Sunday, October 22, 2017

Bizarre T-wave Inversions in a Patient without Chest Pain

This was sent by a recent ultrasound fellow, asking for my ECG diagnosis.

He stated that it is "an acute change from previous" in an elderly smoker with hypertension, syncope, and abdominal pain.
First, there is some lead placement problem with V2, but I'm not sure exactly where it belongs!
There is ST elevation in I, II, III, aVF, V2, V3, V4, V5, and V6.
There is bizarre T-wave inversion with very long QT in all these leads
What is this?

My response:
"These are typical of Takotsubo or CNS catastrophe.
Obviously it is clinically not a CNS catastrophe, so it must be Takotsubo.
You must have done an echo?
Apical ballooning?"

His answer:

"It was Takotsubo!  Sadly I did not perform my own echo.  It was a busy shift, fewer US machines are available here, so I could not find one in that moment.  Cards came to see the patient and brought their machine down, and he had clear apical ballooning and the cath lab was activated in the middle of the night (a little begrudgingly).  The angiogram was negative."


Notice that I did not even put ACS on my differential?  These ECGs, in my experience, are not seen  in ACS.  

However, there are morphologies of Takotsubo that cannot be distinguished from STEMI.  See below.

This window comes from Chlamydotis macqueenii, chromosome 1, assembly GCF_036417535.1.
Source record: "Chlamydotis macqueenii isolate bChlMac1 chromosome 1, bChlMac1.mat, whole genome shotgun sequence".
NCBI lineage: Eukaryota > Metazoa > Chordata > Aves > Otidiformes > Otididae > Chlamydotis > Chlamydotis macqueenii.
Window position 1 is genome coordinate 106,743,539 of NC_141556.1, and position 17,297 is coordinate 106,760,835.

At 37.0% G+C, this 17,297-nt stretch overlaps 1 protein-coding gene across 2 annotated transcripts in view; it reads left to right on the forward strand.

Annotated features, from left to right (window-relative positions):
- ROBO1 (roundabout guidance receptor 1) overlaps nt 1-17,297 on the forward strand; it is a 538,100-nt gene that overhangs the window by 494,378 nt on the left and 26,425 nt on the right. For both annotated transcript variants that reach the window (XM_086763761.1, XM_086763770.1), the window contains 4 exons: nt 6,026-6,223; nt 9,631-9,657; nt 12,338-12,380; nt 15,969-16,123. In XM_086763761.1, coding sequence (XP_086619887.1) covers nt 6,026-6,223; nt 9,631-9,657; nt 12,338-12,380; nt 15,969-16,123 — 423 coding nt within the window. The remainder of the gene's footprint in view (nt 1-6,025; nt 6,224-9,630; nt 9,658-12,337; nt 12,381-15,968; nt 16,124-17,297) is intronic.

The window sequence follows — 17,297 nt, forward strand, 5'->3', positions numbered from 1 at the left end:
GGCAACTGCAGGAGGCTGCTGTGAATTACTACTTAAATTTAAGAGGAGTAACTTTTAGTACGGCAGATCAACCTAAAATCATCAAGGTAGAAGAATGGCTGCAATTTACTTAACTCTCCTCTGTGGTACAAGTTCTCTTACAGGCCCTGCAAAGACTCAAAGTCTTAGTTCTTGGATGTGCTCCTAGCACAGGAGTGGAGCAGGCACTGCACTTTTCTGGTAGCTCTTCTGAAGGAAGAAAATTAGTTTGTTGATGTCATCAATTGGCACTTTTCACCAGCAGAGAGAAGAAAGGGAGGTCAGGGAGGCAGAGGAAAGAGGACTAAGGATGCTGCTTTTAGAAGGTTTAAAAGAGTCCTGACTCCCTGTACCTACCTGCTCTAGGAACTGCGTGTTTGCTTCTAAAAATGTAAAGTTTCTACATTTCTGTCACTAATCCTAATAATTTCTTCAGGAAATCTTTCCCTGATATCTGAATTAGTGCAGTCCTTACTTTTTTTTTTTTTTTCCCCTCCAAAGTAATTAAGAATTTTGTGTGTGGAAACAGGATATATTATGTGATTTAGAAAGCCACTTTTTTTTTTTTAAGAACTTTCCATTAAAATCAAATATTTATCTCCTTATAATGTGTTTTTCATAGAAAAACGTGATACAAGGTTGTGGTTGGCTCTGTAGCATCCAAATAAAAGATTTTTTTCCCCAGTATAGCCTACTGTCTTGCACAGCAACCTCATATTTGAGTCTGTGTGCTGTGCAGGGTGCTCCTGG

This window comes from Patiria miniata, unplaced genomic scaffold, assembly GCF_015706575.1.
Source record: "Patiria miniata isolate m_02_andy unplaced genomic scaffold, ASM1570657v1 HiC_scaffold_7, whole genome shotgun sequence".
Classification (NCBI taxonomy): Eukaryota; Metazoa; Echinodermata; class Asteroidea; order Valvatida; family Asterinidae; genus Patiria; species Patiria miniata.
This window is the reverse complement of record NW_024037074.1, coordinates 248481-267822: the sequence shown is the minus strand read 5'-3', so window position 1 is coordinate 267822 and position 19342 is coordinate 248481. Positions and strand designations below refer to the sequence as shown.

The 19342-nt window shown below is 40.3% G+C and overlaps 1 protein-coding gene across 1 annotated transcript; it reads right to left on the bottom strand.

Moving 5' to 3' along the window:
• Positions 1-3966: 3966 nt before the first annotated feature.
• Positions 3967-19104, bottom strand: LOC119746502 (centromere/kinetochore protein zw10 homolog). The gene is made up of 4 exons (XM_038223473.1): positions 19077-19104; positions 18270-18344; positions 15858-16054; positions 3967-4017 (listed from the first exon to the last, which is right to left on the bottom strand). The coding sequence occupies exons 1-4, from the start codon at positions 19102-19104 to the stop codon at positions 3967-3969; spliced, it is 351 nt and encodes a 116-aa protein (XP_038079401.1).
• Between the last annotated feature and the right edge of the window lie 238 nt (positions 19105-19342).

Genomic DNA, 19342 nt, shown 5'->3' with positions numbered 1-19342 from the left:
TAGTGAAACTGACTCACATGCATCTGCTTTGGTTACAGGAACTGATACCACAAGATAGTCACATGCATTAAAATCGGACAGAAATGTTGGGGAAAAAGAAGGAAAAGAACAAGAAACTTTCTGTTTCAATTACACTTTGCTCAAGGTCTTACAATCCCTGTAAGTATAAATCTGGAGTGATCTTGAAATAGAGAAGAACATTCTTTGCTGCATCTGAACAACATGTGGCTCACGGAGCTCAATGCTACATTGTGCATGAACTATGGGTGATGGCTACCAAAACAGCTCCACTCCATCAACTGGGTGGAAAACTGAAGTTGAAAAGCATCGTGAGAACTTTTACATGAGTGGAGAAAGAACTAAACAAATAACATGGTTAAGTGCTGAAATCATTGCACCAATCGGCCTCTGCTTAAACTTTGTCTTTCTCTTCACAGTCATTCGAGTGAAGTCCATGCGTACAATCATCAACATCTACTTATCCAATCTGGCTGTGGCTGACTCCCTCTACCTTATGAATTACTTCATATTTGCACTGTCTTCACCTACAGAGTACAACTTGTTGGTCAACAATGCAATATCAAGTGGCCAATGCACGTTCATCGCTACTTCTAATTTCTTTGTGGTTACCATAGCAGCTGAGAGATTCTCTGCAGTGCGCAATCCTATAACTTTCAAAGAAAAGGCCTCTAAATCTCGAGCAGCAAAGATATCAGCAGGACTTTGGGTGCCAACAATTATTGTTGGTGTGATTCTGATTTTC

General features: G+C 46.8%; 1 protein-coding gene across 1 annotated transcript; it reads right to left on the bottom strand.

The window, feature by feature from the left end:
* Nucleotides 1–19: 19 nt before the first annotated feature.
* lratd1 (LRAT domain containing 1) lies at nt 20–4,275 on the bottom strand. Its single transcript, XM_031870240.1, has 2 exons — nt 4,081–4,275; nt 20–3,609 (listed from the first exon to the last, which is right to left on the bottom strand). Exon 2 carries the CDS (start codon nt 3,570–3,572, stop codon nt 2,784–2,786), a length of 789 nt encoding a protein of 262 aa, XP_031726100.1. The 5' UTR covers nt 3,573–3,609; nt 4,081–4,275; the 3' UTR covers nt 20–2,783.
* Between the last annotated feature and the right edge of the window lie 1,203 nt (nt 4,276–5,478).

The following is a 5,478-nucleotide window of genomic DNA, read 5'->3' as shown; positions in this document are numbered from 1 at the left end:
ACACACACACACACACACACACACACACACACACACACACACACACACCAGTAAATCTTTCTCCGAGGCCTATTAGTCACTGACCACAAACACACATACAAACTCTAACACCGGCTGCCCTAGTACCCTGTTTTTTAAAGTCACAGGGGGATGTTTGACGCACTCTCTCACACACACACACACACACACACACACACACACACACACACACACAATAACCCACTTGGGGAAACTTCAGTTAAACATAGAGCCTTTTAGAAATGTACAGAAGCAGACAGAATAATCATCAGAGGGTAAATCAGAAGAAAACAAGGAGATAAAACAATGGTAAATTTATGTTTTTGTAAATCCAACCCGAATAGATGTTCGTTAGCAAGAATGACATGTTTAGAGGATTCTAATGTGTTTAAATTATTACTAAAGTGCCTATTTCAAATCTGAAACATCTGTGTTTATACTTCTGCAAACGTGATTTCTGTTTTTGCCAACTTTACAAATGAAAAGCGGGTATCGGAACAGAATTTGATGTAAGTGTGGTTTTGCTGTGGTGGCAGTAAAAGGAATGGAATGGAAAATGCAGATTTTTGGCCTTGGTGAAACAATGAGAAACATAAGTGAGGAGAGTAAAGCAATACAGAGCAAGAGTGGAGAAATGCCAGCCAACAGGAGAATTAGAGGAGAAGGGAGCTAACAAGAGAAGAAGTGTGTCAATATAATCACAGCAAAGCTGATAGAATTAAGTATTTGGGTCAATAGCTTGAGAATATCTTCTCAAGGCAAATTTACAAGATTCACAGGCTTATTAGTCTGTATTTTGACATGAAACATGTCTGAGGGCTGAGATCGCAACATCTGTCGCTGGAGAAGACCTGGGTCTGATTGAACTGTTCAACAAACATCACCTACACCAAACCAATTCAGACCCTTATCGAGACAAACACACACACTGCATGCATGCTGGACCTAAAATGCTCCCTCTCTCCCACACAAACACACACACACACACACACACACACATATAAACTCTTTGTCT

Here are some examples:

Takotsubo Stress Cardiomyopathy that mimics LAD occlusion
Cath was clean.


Central Nervous System T-waves. This one is called:

Typical Takotsubo, very unlikely to be ACS because of extremely long QT
Presented with altered mental status, hypotension, and mild chest discomfort
Peak trop 0.15
Angiogram is not necessary if there is apical ballooning.

This looks like and infero-posterior STEMI, but the QT is bizarrely long.
In the right clinical situation, this could actually be STEMI (not very typical though).
This patient presented with altered mental status and seizure, so the diagnosis of Takotsubo can be made without angiography or even echo.


33 yo male with 2 days of chest pain

This was an anterior STEMI that had apical ballooning and was wrongly thought to be Takotsubo

Diffuse ST Elevation with Apical Ballooning: is it Takotsubo Stress Cardiomyopathy?

Patient had a presentation of chest pain and this ECG is much more likely to be LAD occlusion of a wraparound (type III) LAD to the inferior wall.  The only reason to think it might be Takotsubo is the apical ballooning on echo, but that is often seen with occlusion of a wraparound LAD. 
LAD Occlusion

Chest pain presentation: Takotsubo mimics LAD occlusion
Because the presentation is chest pain, an angiogram was done to be certain this is not a wraparound LAD
Cath lab activated, coronaries clean, apical ballooning on echo.


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